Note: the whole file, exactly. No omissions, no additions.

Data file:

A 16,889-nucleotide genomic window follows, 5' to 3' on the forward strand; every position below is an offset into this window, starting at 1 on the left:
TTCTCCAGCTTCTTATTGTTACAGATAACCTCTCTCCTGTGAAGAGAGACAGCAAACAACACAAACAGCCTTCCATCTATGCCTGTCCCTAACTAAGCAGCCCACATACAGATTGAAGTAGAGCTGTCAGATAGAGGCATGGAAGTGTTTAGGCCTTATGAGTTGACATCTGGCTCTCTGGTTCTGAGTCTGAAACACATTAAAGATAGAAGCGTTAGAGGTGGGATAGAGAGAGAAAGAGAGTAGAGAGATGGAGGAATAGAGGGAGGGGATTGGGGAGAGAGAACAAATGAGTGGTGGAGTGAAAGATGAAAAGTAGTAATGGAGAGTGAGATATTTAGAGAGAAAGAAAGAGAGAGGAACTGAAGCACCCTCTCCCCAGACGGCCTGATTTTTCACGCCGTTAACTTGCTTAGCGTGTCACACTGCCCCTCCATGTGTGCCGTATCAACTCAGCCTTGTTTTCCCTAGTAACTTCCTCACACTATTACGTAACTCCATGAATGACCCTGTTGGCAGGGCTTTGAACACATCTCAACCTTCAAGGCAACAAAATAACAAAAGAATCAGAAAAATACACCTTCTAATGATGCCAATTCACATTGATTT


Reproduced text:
A 16,889-nucleotide genomic window follows, 5' to 3' on the forward strand; every position below is an offset into this window, starting at 1 on the left:
TTCTCCAGCTTCTTATTGTTACAGATAACCTCTCTCCTGTGAAGAGAGACAGCAAACAACACAAACAGCCTTCCATCTATGCCTGTCCCTAACTAAGCAGCCCACATACAGATTGAAGTAGAGCTGTCAGATAGAGGCATGGAAGTGTTTAGGCCTTATGAGTTGACATCTGGCTCTCTGGTTCTGAGTCTGAAACACATTAAAGATAGAAGCGTTAGAGGTGGGATAGAGAGAGAAAGAGAGTAGAGAGATGGAGGAATAGAGGGAGGGGATTGGGGAGAGAGAACAAATGAGTGGTGGAGTGAAAGATGAAAAGTAGTAATGGAGAGTGAGATATTTAGAGAGAAAGAAAGAGAGAGGAACTGAAGCACCCTCTCCCCAGACGGCCTGATTTTTCACGCCGTTAACTTGCTTAGCGTGTCACACTGCCCCTCCATGTGTGCCGTATCAACTCAGCCTTGTTTTCCCTAGTAACTTCCTCACACTATTACGTAACTCCATGAATGACCCTGTTGGCAGGGCTTTGAACACATCTCAACCTTCAAGGCAACAAAATAACAAAAGAATCAGAAAAATACACCTTCTAATGATGCCAATTCACATTGATTT